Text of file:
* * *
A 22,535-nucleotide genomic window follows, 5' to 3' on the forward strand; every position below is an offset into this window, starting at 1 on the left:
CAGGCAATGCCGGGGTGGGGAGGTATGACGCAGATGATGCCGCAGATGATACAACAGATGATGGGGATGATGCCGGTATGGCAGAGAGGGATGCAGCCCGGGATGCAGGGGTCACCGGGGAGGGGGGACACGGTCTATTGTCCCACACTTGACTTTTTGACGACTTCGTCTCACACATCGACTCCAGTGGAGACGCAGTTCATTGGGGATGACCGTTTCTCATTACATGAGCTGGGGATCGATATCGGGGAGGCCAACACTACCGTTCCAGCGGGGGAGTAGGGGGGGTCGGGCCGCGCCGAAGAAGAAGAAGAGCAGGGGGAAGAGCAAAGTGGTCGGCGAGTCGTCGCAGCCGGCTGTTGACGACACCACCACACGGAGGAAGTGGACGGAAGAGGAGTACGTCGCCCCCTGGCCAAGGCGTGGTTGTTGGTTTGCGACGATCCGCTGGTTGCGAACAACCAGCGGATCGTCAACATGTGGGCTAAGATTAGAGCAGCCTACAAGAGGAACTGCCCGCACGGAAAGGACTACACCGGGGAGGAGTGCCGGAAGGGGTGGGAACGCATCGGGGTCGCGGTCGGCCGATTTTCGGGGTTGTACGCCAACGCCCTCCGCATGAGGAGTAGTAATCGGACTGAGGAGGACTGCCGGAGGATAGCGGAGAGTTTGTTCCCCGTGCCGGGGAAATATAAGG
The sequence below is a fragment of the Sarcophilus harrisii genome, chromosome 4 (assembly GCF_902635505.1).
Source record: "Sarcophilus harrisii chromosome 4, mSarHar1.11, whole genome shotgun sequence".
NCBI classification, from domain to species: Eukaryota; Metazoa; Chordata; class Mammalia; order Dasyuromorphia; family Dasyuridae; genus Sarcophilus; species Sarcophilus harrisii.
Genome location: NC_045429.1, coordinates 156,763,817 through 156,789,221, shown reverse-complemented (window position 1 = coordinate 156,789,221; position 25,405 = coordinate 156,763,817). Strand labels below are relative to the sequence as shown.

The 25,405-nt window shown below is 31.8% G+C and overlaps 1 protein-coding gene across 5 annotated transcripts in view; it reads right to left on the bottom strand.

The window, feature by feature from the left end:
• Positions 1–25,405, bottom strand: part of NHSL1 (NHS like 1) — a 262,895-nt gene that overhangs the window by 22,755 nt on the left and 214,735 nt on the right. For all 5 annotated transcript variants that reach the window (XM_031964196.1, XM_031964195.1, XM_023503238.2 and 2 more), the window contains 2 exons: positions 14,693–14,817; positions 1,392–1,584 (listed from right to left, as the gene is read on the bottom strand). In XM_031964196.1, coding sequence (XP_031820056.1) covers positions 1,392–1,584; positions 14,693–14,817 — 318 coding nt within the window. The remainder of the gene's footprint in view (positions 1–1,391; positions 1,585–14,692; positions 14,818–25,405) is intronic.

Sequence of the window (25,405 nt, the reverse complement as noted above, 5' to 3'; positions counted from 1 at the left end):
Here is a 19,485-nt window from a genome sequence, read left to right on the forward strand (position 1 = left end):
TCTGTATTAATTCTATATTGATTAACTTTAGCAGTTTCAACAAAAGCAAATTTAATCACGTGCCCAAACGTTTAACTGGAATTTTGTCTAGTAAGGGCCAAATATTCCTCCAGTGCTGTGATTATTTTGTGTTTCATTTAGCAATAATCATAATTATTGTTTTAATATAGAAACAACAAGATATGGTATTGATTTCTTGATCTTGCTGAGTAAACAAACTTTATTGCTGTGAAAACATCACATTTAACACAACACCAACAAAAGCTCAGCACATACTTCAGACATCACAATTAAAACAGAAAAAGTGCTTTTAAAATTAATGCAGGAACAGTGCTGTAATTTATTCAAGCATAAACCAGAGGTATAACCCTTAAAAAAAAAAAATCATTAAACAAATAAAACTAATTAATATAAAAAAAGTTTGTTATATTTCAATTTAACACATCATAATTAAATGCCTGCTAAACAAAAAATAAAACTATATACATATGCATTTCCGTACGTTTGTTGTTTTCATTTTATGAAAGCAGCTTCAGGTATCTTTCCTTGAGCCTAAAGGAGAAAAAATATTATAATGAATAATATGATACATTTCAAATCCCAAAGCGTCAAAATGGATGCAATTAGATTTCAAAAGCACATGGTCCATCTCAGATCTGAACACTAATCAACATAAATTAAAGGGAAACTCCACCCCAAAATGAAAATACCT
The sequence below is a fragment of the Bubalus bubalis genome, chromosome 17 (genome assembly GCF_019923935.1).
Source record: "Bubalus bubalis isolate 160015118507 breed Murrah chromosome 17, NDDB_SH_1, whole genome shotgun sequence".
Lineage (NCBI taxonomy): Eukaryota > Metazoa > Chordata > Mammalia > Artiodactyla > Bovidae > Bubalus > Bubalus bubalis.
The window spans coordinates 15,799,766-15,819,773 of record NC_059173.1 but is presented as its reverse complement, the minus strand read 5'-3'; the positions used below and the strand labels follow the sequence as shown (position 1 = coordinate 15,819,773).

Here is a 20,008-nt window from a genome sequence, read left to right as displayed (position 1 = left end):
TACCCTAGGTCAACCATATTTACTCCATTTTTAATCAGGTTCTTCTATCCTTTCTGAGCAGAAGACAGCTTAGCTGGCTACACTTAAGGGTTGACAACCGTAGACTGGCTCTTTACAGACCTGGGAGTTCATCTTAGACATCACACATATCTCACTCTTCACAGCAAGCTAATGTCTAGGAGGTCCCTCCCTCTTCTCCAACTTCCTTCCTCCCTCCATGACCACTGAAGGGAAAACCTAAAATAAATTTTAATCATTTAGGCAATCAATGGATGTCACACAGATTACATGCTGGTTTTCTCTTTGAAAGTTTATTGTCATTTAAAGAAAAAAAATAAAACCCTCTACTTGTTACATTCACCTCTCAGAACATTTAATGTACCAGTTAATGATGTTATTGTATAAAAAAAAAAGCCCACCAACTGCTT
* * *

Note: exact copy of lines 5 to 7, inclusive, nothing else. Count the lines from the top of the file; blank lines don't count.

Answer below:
NCBI classification, from domain to species: Eukaryota; Metazoa; Chordata; class Mammalia; order Dasyuromorphia; family Dasyuridae; genus Sarcophilus; species Sarcophilus harrisii.
Genome location: NC_045429.1, coordinates 156,763,817 through 156,789,221, shown reverse-complemented (window position 1 = coordinate 156,789,221; position 25,405 = coordinate 156,763,817). Strand labels below are relative to the sequence as shown.

The 25,405-nt window shown below is 31.8% G+C and overlaps 1 protein-coding gene across 5 annotated transcripts in view; it reads right to left on the bottom strand.